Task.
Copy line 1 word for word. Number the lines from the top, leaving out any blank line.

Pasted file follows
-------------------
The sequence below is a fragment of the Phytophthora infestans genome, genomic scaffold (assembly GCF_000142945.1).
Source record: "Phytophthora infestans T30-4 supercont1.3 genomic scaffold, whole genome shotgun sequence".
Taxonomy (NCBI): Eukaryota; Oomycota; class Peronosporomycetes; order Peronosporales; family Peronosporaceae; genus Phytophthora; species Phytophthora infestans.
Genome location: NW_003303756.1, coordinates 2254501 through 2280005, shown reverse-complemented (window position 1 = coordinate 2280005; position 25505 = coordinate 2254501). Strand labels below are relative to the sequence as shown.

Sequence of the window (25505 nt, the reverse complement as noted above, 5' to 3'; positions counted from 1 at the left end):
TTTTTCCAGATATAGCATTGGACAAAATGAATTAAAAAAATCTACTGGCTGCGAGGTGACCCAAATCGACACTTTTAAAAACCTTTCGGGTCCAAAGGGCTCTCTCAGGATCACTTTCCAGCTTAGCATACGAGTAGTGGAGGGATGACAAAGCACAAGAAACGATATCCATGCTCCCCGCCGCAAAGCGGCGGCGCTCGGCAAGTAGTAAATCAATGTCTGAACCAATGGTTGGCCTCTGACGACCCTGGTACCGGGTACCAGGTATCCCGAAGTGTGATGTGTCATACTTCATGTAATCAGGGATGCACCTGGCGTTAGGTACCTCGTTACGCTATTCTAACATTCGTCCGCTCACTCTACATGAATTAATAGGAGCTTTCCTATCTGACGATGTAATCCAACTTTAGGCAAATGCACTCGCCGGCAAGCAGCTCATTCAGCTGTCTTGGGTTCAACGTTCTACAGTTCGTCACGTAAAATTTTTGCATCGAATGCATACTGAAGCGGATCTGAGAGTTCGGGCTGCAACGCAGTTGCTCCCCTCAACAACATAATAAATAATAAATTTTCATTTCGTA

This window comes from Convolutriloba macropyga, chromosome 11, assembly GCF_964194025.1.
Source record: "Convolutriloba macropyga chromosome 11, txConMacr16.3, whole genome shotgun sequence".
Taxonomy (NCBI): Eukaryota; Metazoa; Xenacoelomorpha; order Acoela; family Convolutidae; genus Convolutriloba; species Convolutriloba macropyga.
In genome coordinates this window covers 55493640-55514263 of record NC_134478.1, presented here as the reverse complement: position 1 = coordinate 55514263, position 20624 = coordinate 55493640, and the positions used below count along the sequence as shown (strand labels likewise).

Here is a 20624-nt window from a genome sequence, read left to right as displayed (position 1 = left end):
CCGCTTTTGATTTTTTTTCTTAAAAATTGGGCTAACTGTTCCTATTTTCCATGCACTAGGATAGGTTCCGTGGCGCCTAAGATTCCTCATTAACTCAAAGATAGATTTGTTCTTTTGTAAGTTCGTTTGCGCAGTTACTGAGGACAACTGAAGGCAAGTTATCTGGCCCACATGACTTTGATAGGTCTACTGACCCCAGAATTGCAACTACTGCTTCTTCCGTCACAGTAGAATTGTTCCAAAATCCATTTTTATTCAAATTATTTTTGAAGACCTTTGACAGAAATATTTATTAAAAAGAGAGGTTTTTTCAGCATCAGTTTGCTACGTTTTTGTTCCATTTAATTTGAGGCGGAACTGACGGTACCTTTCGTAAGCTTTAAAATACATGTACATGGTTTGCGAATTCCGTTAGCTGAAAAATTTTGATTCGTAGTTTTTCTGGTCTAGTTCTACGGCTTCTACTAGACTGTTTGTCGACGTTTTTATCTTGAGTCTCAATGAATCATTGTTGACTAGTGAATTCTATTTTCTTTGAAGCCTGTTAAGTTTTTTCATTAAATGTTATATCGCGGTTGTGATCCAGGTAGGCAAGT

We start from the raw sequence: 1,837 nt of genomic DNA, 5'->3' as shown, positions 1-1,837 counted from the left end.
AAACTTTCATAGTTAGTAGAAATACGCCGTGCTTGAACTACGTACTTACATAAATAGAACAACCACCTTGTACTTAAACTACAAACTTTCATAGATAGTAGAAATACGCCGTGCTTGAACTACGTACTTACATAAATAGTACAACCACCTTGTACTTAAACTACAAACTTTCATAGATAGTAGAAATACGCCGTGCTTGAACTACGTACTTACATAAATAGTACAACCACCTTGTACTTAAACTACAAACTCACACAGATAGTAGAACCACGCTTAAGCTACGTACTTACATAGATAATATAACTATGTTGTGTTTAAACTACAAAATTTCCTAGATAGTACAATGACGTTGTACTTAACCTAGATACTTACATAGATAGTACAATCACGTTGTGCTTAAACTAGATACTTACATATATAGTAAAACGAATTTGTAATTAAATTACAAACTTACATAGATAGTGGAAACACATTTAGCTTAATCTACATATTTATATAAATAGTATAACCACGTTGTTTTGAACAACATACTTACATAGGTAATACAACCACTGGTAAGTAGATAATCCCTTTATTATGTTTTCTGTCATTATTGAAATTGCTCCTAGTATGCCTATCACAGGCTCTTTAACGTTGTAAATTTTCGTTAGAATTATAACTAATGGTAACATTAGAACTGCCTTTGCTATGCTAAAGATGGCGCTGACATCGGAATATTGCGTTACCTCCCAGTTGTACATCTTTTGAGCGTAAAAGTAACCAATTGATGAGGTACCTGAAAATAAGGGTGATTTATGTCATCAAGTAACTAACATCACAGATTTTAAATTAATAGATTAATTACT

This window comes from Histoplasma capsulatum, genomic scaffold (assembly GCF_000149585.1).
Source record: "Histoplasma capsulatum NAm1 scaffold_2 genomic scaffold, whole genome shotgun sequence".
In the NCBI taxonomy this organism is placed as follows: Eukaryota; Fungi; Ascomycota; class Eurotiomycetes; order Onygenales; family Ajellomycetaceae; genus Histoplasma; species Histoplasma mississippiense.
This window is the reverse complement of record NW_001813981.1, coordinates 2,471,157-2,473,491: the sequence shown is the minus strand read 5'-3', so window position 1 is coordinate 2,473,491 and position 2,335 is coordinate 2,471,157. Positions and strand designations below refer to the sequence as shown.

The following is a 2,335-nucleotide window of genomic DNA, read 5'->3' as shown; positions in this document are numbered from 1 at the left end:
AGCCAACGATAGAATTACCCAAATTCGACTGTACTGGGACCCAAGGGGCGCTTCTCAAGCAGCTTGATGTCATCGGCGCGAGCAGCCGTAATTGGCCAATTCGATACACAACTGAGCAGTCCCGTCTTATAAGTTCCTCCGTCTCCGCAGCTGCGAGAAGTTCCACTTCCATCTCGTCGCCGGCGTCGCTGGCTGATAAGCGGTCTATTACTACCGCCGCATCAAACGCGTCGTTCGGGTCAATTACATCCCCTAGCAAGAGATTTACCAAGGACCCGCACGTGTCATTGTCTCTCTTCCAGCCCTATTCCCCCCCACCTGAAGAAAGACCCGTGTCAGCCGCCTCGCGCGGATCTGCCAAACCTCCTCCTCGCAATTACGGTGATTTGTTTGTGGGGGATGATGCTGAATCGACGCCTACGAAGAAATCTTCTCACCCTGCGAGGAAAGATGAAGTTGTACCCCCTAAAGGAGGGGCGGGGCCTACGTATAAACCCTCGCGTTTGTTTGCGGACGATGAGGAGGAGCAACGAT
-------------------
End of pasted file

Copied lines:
The sequence below is a fragment of the Phytophthora infestans genome, genomic scaffold (assembly GCF_000142945.1).